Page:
6 – Mary at the Wedding in Cana – Mother of those in need
On the third day there was a marriage at Cana in Galilee, and the mother of Jesus was there; Jesus also was invited to the marriage, with his disciples. When the wine gave out, the mother of Jesus said to him, “They have no wine.” And Jesus said to her, “O woman, what have you to do with me? My hour has not yet come.” His mother said to the servants, “Do whatever he tells you” (John 2:1-5).
On a 104 degree day in the summer of 2007 in our parish church, I never expected a reunion like what occurred. To “do whatever he tells you” took on a far greater meaning for my husband and I that day. After finding our way back to reconciliation by the mercy of God, and in our desire to come back into full communion with the church, my husband and I both had to get annulments. His was easy, he had only been married by a justice of the peace. Mine was a full Catholic church wedding. I had to go through the long annulment process – taking almost eighteen months to complete and be approved. It was a very hard process to seek out witnesses and remember things that were better left forgotten. But the church in her wisdom had to flush out what seemed like an earlier covenant to be sure. We abstained from receiving the Eucharist while in the waiting period and often wondered how God kept us together for the eighteen years together without him in our marriage.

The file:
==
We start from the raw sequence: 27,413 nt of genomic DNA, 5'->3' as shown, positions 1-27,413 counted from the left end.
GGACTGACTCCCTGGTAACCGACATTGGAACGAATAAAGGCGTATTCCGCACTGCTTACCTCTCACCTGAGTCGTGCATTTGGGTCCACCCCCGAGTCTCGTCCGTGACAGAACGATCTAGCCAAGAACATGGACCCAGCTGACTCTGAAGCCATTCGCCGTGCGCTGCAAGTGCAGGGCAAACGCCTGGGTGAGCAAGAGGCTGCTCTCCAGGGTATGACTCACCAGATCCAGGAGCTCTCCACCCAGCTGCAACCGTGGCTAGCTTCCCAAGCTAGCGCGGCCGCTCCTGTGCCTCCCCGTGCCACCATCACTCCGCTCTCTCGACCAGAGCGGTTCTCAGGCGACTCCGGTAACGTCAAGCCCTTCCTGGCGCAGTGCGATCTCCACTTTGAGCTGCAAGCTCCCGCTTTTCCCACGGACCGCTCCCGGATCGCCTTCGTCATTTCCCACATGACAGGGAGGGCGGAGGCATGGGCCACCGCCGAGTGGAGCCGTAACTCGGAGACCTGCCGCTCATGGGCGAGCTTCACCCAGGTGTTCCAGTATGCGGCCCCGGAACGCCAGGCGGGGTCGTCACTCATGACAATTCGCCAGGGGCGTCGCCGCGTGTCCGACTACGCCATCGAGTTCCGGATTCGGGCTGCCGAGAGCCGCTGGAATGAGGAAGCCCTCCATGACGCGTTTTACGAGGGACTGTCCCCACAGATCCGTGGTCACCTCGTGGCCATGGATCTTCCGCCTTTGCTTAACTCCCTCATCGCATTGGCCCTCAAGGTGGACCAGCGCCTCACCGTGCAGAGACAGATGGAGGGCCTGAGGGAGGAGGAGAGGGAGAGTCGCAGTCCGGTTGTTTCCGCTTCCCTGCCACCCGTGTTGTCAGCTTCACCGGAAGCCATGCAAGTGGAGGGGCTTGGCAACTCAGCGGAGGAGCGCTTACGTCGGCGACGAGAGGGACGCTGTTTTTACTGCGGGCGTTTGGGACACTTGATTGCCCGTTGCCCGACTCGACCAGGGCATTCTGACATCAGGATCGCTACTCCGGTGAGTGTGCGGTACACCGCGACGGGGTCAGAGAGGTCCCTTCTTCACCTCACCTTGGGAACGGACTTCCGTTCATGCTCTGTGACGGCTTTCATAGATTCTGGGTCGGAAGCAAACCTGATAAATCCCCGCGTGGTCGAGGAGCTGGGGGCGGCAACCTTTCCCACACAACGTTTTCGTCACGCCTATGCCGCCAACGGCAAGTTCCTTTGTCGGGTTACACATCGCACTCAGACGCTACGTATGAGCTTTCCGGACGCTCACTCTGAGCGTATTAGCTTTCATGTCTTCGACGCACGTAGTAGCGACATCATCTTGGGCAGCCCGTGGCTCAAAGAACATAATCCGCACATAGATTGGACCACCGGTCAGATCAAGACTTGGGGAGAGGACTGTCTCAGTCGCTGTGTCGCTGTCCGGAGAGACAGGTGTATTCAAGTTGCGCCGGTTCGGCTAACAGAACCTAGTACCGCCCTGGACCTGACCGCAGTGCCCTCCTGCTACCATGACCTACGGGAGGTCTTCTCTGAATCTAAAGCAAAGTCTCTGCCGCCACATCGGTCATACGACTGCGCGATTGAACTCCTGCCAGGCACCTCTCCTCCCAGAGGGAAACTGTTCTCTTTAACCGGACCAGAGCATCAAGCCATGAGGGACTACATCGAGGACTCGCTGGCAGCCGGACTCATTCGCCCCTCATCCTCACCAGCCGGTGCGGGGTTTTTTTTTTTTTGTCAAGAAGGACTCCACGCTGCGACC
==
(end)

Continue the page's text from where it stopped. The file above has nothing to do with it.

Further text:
Mary, in her infinite docility and gentleness, could not have been offended when Jesus called her “woman.” Most of us would have thought he would have said “mother” in light of her most important role as the chosen one to carry the son of God, conceived by the Holy Spirit. She would know from Simeon’s prophesy that Jesus had a unique mission set before him from God and that even in her quietness she would have a place in it. When Jesus says “yet,” I stop and ponder. He would have said that knowing she would connect the dots – and trust in his timing – to either begin or not. Mary’s walk with him even in this joyous occasion contained the moment of understanding that even at a friend’s wedding where an impossibility occurred, this too was part of living out the plan of redemption for the chosen people. She simply had to once again, surrender, wait and watch without understanding.